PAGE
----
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Smartphones, iPads & the state of the mobile Internet

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The first quarter of 2011 turned out to be a big one for smartphone makers, especially Apple and Android-based device makers such as Samsung. In the US alone, slightly more than half of the phones sold were smartphones, which now account for 80 percent of the revenues from phones sold in the US. Smartphones — along with the booming demand for personal hotspots, tablets and iPads — have caused mobile data usage to explode, increasing by 130 percent during the first quarter of 2011 versus the first quarter of 2010, according to Akamai and Ericsson. In comparison, voice is becoming less important on wireless networks.

In its first quarter 2011 State of the Internet report, Akamai presents some illuminating highlights about mobile data usage. For instance on seven mobile carriers, one user consumed, on average, more than one gigabyte of content from the Akamai network. The carriers were in Hong Kong (3.75 GB/month), Indonesia 2.97 GB/month), France (1.42 GB/month), Germany (1.97 GB/month), Slovakia (1.83 GB/month), Australia (1.65 GB/month) and Puerto Rico (2.23 GB/month.)

Other factoids from the report include:

  • The average monthly 3G traffic is the highest for laptops (1-7 GB), followed by tablets (250-800 MB) and smartphones (80-600 MB)
  • Online video (30–40 percent) is the largest contributor to mobile traffic volume, followed by Web browsing (20–30 percent).
  • On tablets & smartphones, online audio, e-mail, software downloads, and social networking traffic are big consumers of 3G data traffic.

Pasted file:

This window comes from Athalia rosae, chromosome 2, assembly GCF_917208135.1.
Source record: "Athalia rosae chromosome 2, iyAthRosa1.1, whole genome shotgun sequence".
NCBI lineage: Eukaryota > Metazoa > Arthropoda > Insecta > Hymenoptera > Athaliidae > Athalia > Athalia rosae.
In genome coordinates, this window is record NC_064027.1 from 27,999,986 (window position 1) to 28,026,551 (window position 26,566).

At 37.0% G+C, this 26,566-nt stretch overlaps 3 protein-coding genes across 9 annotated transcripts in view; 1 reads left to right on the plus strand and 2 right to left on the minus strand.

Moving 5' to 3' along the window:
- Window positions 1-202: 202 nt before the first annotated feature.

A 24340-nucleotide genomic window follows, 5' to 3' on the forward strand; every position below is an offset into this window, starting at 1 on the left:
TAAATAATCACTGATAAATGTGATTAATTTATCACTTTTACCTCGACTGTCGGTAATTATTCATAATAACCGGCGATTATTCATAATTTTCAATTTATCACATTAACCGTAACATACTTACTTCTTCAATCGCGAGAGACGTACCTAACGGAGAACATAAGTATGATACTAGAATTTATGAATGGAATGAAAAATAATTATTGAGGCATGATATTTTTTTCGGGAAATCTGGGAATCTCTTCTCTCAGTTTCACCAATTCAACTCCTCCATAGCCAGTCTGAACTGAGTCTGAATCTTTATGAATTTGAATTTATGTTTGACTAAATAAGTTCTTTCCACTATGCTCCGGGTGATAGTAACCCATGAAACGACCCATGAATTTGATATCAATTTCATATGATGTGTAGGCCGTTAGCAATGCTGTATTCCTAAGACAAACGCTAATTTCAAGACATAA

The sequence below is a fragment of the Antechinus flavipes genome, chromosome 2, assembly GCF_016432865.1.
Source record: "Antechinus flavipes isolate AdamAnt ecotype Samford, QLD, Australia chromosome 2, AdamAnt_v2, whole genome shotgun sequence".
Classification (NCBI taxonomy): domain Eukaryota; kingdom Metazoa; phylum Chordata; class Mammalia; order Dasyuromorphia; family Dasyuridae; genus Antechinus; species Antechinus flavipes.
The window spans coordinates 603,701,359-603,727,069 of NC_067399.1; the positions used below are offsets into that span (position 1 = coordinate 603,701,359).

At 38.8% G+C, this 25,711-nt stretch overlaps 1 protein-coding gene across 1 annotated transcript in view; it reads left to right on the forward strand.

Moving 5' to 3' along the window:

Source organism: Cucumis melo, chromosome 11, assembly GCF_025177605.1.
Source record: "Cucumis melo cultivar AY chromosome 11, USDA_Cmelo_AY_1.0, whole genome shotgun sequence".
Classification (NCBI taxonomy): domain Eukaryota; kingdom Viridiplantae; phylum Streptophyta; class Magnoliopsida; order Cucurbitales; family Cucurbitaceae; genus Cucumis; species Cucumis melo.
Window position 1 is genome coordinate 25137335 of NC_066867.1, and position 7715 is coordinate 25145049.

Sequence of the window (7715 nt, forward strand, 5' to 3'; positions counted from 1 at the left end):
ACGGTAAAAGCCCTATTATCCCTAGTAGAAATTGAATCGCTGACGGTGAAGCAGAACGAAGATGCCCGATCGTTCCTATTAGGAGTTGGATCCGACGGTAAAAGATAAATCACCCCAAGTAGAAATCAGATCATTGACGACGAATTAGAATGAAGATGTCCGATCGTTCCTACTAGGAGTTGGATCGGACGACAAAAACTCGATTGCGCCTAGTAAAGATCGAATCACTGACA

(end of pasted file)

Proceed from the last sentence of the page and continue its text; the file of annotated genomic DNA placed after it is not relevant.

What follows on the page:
• Tablet and smartphone devices usually have frequent and short sessions typically during the whole day, sometimes showing a periodic nature.
  • Laptops are usually on mobile connections for a few longer sessions, mainly during daytime and the evening.
  • Tablet traffic patterns over 3G mobile networks are much closer to smartphone traffic patterns than to laptop traffic patterns.

9 Responses to “Smartphones, iPads & the state of the mobile Internet”

  1. The huge amount of growth is really quite spectacular. Its interesting that this report, while presenting highlights about mobile data usage, really shows how people use tablets compared to smartphones and laptops. This reaffirms my suspicion that tablets will not be replacing laptops anytime in the near future as some have said.

  2. The skyrocketing growth of smart mobile device use is astonishing. It definitely opens up new worlds of possibilities in terms of connectivity, productivity and entertainment (those are the first three that came to mind, but the list could go on). This will come as no surprise being that I’m a Symantec employee, but I also think it’s worth noting that cybercriminals are most certainly watching this growth as well. They always flock to where the people are because, let’s face it, more people equals greater ROI. I am in no way advocating reverting back to the days of flip phones because of this fact – I’d be a hypocrite if I did – but I think we would all do well to keep in mind that these devices are in reality just tiny computers, and they need to be protected just the same.